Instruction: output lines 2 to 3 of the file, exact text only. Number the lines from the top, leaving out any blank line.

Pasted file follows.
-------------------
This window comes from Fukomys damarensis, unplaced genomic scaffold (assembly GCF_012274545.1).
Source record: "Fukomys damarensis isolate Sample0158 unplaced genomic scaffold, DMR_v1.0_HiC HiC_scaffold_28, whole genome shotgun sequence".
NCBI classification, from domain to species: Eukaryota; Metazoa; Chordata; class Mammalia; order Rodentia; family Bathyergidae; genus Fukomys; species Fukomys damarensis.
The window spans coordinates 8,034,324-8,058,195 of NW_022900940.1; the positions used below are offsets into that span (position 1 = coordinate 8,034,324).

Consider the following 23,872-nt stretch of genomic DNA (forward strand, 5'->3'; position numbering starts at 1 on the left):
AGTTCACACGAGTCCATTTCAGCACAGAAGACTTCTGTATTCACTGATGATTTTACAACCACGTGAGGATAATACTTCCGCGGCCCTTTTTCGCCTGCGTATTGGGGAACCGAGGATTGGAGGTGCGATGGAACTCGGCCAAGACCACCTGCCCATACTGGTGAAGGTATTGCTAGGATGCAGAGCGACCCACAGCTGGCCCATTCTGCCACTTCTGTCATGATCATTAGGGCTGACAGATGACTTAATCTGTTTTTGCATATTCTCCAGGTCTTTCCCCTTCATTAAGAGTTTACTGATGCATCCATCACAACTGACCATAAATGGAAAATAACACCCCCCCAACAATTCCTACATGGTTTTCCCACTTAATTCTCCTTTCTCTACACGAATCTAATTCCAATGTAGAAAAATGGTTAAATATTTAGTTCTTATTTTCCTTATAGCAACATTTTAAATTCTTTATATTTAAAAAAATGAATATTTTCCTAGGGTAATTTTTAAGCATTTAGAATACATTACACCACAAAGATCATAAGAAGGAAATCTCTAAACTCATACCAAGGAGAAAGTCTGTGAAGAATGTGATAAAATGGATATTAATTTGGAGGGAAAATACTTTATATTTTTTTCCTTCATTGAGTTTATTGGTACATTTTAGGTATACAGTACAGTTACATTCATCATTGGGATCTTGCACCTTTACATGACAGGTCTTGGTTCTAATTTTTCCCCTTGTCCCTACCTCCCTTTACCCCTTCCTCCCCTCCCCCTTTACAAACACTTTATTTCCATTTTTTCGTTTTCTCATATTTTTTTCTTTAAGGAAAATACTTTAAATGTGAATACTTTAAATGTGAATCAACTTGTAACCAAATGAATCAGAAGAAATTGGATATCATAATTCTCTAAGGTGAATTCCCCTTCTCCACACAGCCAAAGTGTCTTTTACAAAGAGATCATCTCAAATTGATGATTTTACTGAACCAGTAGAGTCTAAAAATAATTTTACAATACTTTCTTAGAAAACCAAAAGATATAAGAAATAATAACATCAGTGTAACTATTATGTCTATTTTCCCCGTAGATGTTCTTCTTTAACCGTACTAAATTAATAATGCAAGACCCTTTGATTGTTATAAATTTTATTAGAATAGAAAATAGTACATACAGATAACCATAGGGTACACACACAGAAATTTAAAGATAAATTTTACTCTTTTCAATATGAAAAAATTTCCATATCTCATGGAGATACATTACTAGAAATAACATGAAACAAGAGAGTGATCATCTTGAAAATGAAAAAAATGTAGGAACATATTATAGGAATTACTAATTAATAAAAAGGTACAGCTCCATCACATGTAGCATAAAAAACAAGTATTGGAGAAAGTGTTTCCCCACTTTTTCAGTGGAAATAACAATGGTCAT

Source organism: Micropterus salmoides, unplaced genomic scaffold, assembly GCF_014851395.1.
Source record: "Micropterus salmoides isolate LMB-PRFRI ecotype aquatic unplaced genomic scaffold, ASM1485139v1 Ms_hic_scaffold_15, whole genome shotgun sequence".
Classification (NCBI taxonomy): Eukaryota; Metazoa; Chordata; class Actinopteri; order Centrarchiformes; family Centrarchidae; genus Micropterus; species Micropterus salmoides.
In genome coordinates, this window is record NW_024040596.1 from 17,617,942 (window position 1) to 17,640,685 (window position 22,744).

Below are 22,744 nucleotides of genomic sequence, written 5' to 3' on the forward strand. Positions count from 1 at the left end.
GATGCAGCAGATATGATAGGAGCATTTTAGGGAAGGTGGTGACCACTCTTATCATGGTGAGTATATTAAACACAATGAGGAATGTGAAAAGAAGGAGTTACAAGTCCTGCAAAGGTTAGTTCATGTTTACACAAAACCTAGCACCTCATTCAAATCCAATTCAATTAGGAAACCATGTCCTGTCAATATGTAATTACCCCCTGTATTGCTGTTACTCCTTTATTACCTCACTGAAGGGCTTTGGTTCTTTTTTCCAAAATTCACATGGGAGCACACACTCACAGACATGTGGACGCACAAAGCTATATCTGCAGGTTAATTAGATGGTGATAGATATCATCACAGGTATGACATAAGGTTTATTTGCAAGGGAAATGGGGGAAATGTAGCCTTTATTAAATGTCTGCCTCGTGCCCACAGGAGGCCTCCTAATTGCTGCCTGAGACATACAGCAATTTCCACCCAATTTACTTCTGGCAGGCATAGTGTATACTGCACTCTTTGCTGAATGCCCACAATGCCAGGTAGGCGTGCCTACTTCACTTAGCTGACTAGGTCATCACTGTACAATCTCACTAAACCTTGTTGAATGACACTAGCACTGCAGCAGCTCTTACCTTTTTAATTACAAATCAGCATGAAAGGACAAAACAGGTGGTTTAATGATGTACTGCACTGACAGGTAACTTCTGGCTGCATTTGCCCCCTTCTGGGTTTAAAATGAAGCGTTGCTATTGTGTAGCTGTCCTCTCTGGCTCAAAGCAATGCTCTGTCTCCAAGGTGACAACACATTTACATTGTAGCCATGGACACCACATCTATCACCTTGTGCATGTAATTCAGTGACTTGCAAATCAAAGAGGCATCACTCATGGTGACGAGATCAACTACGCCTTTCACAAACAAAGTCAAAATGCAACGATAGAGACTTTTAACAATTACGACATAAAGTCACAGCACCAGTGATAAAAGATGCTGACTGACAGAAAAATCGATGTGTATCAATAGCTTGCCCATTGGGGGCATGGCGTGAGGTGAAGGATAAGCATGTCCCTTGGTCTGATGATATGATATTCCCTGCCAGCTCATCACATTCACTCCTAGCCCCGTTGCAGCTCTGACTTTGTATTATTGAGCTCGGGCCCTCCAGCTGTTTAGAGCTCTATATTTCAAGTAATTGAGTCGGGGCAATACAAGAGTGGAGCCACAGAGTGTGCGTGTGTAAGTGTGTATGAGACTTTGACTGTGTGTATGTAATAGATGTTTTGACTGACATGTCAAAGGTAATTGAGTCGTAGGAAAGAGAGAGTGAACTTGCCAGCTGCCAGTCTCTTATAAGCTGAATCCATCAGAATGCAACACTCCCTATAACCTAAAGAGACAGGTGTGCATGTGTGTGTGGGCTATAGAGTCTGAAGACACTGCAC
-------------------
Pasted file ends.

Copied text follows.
Source record: "Fukomys damarensis isolate Sample0158 unplaced genomic scaffold, DMR_v1.0_HiC HiC_scaffold_28, whole genome shotgun sequence".
NCBI classification, from domain to species: Eukaryota; Metazoa; Chordata; class Mammalia; order Rodentia; family Bathyergidae; genus Fukomys; species Fukomys damarensis.